Similarly, who has not heard of the famous address 56/99 APO-especially during our wars? Founded in 1856, the Army Postal Service, a subsidised military mail system, continues to connect our army men wherever they are to their families – as it did the British.

From the East India company’s ‘Transfer of Power’(1858) to ‘Empress of India’ Queen Victoria with an elephant as a watermark plus a definitive series on King George to the Dominion issue with the Asoka Pillar, right up to independent India’s tricolor, stamps to mark every occasion and milestone have been issued at regular intervals. Mahatma Gandhi adorned India’s first Independence issue (1948) while another one came out to commemorate our Republic in 1950. Soon the ‘annas’ gave way to ‘paisa’ and Bharat (Hindi) and India replaced ‘India postage’ (1962).

As to the airmail, in 1911, Henri Pequet flew the worlds’ first airmail flight across the Ganges from Allahabad to Naini – a distance of 7kms carrying stamped letters including one for the monarch.

So all we need to do is to follow the stamp trail to get more than a potted version of our history.

Interestingly ‘Post’ is a Persian word that referred to the sending of a message which required a reply and it soon became ‘Mail’ from the medieval English word ‘male’ that meant ‘trunk’, which gradually metamorphosed into a ‘bag of letters’. The collection centres were devised – the credit for inventing the first such ‘Post box’ goes to Anthony Trollope the celebrated author who was initially a British postal worker- and were hung on trees and lamp posts. They came in different attractive and ornate designs and colours – especially in India – though red quickly dominated. The State of Travancore even had an elephant’s trunk as a post box. Incidentally, Nobel laureate Sir CV Raman was also a postal officer.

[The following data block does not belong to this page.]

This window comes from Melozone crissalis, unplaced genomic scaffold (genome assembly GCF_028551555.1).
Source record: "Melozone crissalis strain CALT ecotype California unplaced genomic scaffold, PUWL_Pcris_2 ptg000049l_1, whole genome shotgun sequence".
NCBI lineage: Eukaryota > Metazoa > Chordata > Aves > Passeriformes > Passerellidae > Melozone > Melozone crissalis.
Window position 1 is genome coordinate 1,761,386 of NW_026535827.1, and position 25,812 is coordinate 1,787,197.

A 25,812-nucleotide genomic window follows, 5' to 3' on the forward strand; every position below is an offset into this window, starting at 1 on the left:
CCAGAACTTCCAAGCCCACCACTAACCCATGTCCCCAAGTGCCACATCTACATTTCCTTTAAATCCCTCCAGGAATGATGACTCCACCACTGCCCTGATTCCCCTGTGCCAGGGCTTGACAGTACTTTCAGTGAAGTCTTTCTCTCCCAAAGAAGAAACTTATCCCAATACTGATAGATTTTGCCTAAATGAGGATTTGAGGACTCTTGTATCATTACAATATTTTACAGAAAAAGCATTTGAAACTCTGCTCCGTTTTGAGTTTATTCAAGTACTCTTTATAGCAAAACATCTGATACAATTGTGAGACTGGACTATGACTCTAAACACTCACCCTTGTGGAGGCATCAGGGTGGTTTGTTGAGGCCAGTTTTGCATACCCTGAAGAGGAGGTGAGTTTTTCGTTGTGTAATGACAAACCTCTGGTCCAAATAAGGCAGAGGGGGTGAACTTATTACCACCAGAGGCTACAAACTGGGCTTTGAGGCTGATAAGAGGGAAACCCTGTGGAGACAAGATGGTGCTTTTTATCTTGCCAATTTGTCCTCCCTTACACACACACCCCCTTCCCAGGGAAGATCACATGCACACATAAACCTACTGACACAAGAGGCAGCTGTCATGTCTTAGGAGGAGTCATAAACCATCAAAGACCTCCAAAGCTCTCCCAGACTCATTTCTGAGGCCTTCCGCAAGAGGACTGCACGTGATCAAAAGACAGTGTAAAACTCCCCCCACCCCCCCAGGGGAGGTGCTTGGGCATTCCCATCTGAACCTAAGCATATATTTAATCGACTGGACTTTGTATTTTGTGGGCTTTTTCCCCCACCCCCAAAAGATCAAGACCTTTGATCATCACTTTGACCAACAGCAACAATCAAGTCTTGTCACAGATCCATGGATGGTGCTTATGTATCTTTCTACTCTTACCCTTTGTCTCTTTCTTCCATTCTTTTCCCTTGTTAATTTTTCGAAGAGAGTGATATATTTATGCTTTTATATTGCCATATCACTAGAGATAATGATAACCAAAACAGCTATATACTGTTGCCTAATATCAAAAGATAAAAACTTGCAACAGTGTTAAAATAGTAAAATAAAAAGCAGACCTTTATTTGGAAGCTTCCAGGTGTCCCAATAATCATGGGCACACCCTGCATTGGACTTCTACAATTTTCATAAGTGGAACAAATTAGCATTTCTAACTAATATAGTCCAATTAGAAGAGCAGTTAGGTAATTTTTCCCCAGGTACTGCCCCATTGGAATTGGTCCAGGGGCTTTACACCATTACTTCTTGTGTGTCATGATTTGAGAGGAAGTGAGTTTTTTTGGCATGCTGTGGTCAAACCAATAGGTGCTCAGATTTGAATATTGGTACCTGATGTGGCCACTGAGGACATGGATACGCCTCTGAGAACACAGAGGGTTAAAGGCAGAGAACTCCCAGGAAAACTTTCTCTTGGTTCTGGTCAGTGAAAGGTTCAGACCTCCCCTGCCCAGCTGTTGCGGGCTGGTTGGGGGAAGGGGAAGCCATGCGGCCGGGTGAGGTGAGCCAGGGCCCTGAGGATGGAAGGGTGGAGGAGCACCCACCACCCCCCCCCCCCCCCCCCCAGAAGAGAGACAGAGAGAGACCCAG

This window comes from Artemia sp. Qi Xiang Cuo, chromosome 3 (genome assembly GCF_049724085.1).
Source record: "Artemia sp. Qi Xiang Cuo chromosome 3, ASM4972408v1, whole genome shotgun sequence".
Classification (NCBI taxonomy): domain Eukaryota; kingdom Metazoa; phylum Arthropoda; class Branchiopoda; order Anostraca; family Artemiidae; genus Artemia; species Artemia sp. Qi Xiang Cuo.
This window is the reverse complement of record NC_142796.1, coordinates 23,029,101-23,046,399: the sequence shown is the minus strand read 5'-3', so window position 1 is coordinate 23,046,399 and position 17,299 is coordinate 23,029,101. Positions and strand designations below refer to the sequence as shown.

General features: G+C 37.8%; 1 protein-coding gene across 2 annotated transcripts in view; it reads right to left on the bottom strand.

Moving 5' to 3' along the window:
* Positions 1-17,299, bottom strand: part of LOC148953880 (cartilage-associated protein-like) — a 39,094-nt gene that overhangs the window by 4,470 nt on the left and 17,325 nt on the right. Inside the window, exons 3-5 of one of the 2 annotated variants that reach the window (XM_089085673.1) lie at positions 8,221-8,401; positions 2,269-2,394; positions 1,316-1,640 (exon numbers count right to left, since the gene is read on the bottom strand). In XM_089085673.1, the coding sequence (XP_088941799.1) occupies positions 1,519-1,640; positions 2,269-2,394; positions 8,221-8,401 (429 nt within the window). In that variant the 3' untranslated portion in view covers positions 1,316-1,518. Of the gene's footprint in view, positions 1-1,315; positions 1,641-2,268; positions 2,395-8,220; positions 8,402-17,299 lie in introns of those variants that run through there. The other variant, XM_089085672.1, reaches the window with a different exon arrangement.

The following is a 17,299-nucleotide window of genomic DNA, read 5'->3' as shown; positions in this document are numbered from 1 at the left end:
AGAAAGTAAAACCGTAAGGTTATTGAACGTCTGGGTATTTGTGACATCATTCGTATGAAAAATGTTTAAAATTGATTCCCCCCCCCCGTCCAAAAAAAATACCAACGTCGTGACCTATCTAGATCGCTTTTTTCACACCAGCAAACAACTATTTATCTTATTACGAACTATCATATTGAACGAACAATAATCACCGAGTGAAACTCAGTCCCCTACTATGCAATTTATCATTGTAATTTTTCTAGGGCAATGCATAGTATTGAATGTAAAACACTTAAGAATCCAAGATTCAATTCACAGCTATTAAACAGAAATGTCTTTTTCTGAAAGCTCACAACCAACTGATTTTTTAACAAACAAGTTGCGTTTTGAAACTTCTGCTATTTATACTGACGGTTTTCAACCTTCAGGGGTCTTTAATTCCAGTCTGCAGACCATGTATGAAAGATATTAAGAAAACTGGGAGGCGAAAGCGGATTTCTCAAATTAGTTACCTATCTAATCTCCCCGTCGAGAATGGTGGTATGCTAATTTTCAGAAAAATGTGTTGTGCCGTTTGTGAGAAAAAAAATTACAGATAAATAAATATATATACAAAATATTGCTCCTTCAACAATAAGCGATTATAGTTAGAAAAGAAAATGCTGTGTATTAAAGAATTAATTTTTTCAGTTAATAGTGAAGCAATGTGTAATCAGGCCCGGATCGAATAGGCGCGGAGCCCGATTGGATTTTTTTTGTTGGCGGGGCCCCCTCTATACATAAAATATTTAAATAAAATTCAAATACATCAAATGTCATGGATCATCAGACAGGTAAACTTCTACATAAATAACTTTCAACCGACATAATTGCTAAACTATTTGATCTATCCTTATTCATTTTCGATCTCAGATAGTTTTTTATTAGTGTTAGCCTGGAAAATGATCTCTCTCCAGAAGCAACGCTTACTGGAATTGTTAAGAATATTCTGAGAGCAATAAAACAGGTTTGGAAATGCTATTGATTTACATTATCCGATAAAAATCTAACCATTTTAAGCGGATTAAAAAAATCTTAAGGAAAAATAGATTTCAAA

While India’s highest post office can be found in Hikkim Arunachal Pradesh (15,500 ft.) there is a floating one on the Dal Lake in Srinagar and another in the back waters of Kerala. We even have one in the Antarctica called Dakshin Gangotri and a quaint little one in Lakshadweep which still carried the dates on which Irish postal orders could be paid.

Now, computerised and tech savvy India Post with its Mission Mode e-Governance Project caters to modern India’s demands even while continuing its tradition of bringing out exquisite first day covers and sets of uniquely designed stamps that highlight our art and cultural heritage-including the ‘Personality Series –The Spirit of Nationalism’ which introduced us, the  generation (at Rashtrapati Bhavan) to four national icons from our past. While these and more can be seen at the National Philatelic Museum which has many rare stamps not only of old princely and subsequent ones but also the Scinde Dawk , you don’t need to go too far to find the man who delivers them.

He usually comes knocking at your door every day.

©Sreelata Menon

Photos of stamps sourced by the author from the postal authorities.

#Stamps #StampsOfIndia #HistoryOfIndianStamps #BritishIndiaStamps #PostalHistoryOfIndia #CoverStory #DifferentTruths

Sreelata Menon

Sreelata Menon

When computers hit the scene, life changed for Sreelata Menon. A Masters in History (Mumbai University) she was with the Onlooker and world Trade Magazines before teaching History to undergraduates and doing a stint in an advertising agency. A web content writer, she wrote blogs on freelance writing, and current happenings for online and print publications. Author of ‘Freelance Writing for the Newbie Writer’ her books also include Guru Nanak and Indira Gandhi for Penguin-Puffin.
Sreelata Menon